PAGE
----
Watershed Review

Est. 2012

Month: April, 2014

Writer’s Voice Spotlight: Joanne Harris Allred

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Chico State Writer’s Voice is proud to present poet, Joanne Harris Allred, on Thursday, April 10, 2014 at 7:30 PM in Colusa 100B. Allred is the author of three poetry collections, Whetstone, winner of the Flume Press Chapbook award, Particulate (Bear Star Press), and The Evolutionary Purpose of Heartbreak (Turning Point Books). Allred spent many years teaching in the English department at CSU, Chico, and currently lives just outside of Chico with her husband, dogs, and a few chickens.

Allred’s work delves deeply into the human condition and explores the interconnectivity between the self and nature. Her words are a quiet meditation on living, loving, and losing. She often takes something ordinary and reveals its extraordinary essence by using metaphoric language to zero in on a specific experience or emotion. The speaker of her poems is often an observational one that acts as a guide into this meditation and connection to nature. Her poem “Plum in Early Spring,” from Whetstone, for instance, does this:

For three rainy weeks my plum tree

keeps a thousand small fists.

Then one warm day it explodes.

The sweet tethered cloud blazes

angel white, innocent of consequence,

not caring for how long the rain

has gone or if frost lurks

a few days away. The blooms don’t inquire

have the hives dried, will bees be out

in time to nuzzle their open hearts.

 

Unconcerned with plans for harvest

they ignore my pleas to be patient, to reflect

before taking an irrevocable step.

Trees simply answer the season’s necessity,

unable to deny the spirit

moving through by drawing silly

distinctions between the self and soul.

This poem begins with the simple image of a plum tree, but as the poem progresses a parallel between what is happening to this tree and what sometimes happens with humans emerges–a sudden burst of inspiration and an urge to follow one’s desires, to be wild in spirit without stopping too long to think about it, to “simply answer to the season’s necessity.” This poem also unveils the yearning and sometimes impatience humans have to control the natural world, which cannot be contained. Even though this poem starts off simply, it makes leaps to ultimately arrive at something much larger.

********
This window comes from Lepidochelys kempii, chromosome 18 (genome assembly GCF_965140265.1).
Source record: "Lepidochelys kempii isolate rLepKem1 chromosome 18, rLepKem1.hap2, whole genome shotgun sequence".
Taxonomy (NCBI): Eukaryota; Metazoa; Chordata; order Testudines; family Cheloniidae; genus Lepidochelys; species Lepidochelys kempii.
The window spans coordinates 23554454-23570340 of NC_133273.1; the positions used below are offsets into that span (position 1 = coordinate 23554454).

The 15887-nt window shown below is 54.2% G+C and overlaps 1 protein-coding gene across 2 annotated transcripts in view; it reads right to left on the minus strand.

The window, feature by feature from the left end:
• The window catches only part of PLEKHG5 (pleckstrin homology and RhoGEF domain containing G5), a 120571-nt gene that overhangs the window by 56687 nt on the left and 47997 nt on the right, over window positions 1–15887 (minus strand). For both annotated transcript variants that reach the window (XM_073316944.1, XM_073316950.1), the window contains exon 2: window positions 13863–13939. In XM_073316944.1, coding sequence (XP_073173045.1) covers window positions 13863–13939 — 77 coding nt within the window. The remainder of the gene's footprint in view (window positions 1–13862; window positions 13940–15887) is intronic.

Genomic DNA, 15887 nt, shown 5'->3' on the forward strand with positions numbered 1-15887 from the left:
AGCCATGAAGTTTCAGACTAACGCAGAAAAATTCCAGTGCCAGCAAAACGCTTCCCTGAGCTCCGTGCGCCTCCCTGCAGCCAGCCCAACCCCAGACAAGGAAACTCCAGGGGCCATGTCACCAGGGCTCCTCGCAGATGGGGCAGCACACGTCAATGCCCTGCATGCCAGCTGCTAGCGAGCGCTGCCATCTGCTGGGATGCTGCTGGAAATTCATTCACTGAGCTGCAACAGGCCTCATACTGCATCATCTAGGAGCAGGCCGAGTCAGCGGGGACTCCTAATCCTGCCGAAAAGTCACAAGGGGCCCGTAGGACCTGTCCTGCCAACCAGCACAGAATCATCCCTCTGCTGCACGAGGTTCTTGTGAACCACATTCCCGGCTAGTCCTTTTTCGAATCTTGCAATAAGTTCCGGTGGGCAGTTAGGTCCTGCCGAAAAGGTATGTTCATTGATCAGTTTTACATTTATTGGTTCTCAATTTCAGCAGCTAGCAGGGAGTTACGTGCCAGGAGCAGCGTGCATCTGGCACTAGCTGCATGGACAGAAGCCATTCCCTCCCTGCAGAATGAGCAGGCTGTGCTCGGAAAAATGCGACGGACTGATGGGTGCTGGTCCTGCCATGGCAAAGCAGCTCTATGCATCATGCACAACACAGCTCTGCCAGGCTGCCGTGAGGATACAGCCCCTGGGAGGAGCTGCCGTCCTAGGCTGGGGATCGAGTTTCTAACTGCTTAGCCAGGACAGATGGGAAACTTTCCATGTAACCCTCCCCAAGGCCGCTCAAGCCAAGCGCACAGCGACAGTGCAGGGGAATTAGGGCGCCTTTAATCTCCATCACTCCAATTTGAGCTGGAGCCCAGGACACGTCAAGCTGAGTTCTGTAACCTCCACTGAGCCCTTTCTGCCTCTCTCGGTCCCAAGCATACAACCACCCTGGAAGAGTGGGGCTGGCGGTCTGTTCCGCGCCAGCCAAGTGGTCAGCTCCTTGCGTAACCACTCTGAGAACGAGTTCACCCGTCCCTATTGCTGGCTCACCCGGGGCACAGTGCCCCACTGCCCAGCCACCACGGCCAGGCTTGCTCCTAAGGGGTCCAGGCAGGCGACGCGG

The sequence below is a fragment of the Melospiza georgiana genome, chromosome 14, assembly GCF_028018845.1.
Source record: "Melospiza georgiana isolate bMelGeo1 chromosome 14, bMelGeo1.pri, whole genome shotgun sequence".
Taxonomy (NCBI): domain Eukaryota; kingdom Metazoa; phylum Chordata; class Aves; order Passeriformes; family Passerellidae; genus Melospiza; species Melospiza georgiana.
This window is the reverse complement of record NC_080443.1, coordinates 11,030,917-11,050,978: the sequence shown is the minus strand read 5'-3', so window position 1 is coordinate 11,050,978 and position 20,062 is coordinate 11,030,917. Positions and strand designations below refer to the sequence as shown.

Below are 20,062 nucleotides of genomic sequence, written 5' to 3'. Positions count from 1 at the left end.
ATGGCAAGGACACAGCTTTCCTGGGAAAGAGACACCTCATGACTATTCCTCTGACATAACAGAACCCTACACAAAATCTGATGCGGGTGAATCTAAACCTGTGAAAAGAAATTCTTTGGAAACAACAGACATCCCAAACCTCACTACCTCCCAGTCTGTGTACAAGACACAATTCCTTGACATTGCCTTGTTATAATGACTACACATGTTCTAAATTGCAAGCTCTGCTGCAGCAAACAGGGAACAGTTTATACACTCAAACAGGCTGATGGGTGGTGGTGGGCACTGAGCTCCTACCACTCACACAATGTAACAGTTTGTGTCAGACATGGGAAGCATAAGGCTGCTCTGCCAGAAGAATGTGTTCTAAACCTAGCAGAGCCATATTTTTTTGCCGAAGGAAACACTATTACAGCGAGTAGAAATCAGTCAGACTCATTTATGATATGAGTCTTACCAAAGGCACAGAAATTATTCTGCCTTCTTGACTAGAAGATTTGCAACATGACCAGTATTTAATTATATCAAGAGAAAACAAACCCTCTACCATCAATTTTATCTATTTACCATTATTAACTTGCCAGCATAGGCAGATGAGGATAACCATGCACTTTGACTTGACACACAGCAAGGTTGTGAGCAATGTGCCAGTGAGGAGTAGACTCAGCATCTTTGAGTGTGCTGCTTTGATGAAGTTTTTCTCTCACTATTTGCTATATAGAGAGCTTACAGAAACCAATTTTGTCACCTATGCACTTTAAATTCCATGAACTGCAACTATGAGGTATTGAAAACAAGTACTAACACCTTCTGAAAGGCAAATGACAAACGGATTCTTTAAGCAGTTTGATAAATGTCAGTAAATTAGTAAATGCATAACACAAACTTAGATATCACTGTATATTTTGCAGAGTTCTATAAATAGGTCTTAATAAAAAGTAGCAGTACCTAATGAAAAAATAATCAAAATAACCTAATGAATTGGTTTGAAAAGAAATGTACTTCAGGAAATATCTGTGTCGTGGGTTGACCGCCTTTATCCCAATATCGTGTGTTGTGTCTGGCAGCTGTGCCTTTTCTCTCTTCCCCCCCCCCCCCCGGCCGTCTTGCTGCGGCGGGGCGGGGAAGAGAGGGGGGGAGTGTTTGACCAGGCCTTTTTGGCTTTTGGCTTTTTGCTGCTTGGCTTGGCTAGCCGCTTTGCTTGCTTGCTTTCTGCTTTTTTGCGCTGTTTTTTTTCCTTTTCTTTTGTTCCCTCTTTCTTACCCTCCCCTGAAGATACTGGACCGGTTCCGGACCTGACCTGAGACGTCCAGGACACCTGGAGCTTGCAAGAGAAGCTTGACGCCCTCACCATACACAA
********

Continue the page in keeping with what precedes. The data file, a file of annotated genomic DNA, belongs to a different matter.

Please join us for a lovely evening with Joanne Harris Allred, Thursday, April 10th at 7:30 pm in Colousa 100B. Thanks to contributions made by the Department of English and the College of Humanities and Fine Arts, Writer’s Voice readings are free and open to the public.

By Kris Wheat

Book in Common Reading: Brian Turner

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The Book in Common Committee presents a reading of poetry and memoir by Brian Turner, Tuesday, April 1, 7:30 p.m., PAC 134.

Brian Turner is the author of My Life as a Foreign Country: A Memoir (W.W. Norton & Co., September 2014; Jonathan Cape/Random House UK, August 2014). His two collections of poetry: Here, Bullet (Alice James Books, 2005; Bloodaxe Books, 2007) and Phantom Noise (Alice James Books, 2010; Bloodaxe Books in October of 2010) have also been published in Swedish by Oppenheim forlag. His poems have been published and translated in Arabic, Chinese, Dutch, French, German, Hebrew, Italian, Polish, Serbo-Croatian, Spanish, and Swedish.

Turner earned an MFA from the University of Oregon before serving for seven years in the US Army. He was an infantry team leader for a year in Iraq with the 3rd Stryker Brigade Combat Team, 2nd Infantry Division. Prior to that, he deployed to Bosnia-Herzegovina with the 10th Mountain Division (1999-2000).

His poetry and essays have been published in The New York Times, National Geographic, Poetry Daily, The Georgia Review, Virginia Quarterly Review and other journals. Turner was featured in the documentary film Operation Homecoming: Writing the Wartime Experience, which was nominated for an Academy Award. He received a USA Hillcrest Fellowship in Literature, an NEA Literature Fellowship in Poetry, the Amy Lowell Traveling Fellowship, a US-Japan Friendship Commission Fellowship, the Poets’ Prize, and a Fellowship from the Lannan Foundation. His most recent book of poetry, Phantom Noise, was short-listed for the T.S. Eliot Prize in England. His work has appeared on National Public Radio, the BBC, Newshour with Jim Lehrer, Here and Now, and on Weekend America, among others. He is the Director of the new Low Residency MFA program at Sierra Nevada College and he lives in Florida with his wife, the poet Ilyse Kusnetz.